The Occaneechi Band of the Saponi Nation—OBSN for short—is a small Indian community located primarily in the old settlement of Little Texas, Pleasant Grove Township, Alamance County, North Carolina. The tribe that originated from the historic Saponi now carries out programs that benefit the 701 members enrolled in the tribe.
Until the middle part of the 20th century, the community was largely occupied in agricultural pursuits, sometimes supplemented by day wage labor jobs or jobs in nearby factories. In recent decades the numbers of people engaged full or part time in agriculture has declined significantly, and most working adults in the community now work in offices, or as skilled workers and craftsmen, or in the few remaining factories in the area.
In August 2002, the Occaneechi Band of the Saponi Nation embarked on an ambitious project; to begin buying back a portion of its ancestral lands in the “Little Texas” Community of NE Alamance County, North Carolina. This was called the Occaneechi Homeland Preservation Project. For the first time in over 250 years, the Occaneechi own land again as a Tribe, to be used for economic development for the tribal community, as well as for tribal administrative offices. On this small tract of rural land, the Occaneechi have begun a legacy for their children. These plans began to take shape in February 2004, when the tribe purchased 25 acres of rolling farmland on Daily Store Rd. on the headwaters of Stagg Creek. The tribe has worked with the Landscape Architecture Department at North Carolina A & T University and the Rural Initiative Project, Inc. of Winston-Salem to create a master plan for the site, which will include:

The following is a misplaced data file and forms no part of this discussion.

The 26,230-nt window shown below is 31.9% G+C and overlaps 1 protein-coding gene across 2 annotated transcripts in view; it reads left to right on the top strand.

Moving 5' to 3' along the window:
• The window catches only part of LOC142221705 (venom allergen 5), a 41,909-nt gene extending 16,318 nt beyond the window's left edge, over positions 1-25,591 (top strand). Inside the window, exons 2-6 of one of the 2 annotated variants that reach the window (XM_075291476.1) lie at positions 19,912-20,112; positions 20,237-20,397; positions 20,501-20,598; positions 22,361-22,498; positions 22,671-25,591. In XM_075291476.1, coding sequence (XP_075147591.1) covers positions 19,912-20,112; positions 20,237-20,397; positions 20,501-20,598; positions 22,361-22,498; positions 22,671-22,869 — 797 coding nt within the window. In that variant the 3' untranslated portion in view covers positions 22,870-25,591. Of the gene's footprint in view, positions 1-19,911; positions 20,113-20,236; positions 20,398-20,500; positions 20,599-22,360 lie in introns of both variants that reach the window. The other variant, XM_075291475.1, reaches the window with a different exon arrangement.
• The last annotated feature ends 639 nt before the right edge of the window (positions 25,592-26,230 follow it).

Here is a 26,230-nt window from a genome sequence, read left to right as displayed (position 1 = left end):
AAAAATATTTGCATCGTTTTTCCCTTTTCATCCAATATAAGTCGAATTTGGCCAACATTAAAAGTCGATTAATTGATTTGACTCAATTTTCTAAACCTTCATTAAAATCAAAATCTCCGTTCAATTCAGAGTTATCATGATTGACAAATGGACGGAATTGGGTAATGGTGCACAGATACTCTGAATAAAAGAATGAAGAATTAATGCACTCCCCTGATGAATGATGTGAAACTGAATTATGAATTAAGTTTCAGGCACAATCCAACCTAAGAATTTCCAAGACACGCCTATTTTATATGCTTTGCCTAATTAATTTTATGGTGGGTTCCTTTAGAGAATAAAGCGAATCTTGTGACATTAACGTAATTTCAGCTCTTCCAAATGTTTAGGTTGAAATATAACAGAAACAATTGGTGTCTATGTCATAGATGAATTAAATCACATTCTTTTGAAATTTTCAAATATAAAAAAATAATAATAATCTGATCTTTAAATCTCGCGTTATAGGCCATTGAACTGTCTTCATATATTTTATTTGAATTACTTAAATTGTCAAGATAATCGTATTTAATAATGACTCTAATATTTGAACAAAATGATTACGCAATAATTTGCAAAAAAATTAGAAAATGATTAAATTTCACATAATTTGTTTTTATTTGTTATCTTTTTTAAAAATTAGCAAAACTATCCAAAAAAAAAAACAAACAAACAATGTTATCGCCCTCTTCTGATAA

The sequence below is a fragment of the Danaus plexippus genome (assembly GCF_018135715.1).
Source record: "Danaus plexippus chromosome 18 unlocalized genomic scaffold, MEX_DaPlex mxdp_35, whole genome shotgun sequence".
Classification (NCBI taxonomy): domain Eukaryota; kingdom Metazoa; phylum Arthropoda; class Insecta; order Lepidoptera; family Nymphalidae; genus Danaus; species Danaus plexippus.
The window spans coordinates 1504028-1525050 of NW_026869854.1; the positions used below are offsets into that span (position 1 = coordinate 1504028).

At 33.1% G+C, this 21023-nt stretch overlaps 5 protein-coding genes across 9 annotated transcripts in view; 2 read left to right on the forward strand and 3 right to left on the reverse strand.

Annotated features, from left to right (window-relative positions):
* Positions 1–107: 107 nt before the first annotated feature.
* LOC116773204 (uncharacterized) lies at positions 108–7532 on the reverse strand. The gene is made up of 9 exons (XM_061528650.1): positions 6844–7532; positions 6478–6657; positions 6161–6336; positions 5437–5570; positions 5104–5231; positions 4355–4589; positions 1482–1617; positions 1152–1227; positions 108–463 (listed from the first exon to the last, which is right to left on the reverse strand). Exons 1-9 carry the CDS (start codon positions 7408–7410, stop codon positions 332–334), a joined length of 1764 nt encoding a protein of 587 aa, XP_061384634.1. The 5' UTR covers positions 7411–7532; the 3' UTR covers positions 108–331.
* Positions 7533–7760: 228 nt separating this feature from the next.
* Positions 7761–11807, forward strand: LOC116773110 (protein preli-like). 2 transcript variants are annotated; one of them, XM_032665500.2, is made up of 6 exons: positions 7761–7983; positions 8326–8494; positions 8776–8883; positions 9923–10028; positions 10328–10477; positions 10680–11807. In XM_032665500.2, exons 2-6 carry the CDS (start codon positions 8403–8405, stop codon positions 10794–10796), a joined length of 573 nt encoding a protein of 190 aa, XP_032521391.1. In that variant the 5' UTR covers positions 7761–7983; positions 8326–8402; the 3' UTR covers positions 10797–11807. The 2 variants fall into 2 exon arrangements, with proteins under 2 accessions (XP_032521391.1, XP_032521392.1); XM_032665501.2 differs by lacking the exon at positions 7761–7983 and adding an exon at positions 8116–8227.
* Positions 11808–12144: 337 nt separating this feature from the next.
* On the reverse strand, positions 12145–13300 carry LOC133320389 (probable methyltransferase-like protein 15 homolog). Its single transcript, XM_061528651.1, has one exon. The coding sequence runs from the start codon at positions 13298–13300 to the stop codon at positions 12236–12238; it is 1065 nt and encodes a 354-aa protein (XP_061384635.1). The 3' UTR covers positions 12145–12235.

- A permanent ceremonial ground (completed Spring 2005)
- Tribal Orchards with heirloom apples, chestnuts paw-paws and muscadine grapes (ongoing)
- Reconstructed 1701 Occaneechi Village and 1880’s era farm (in construction)
- Educational nature trails (in planning)
- Tribal museum (in planning)
- Administrative office space, community meeting area, classroom space (in planning)
This complex will serve as an educational tool, not just for the Tribal members, but for the public as a whole. Each Fall since 2005, the Occaneechi tribe has hosted over 600 area elementary and middle school students on the tribal center property, teaching them about traditional dance, lifeways, outdoor cooking, storytelling, flint-knapping, hunting and fishing, and Southeastern regalia. As the complex develops, this type of cultural/educational activity will be done on a regular basis, employing Tribal members as guides and cultural interpreters.
Anyone interested in the lifestyle of the Siouan Tribes of the North Carolina and Virginia Piedmont will find the planned complex an invaluable resource, and the tribe is networking with the Alamance County Convention and Visitor’s Bureau as it continues to develop the project. As a tourist attraction, it will, in conjunction with the Tribe’s Pow-wows, festivals, and historical programs, draw thousands of visitors into the Alamance county area, while helping preserve the quiet rural way of life in the community.
The facility will also increase the Tribe’s self-sufficiency by bringing income into the tribal community, and providing employment for tribal members, employment that is much needed with the decline of the tobacco and textile industries in the region. It will make the tribe more independent by giving it a place of its own to hold tribal meetings, classes, and ceremonies without having to use the facilities of others. The Tribal Council will meet here, as will the Occaneechi Youth Council. Adult Literacy Classes for Tribal members, Neighborhood Watch, and other programs that would benefit both Tribal members as well as the community at large would be held here. The Tribe’s Emergency Food Cupboard would benefit from expanded space.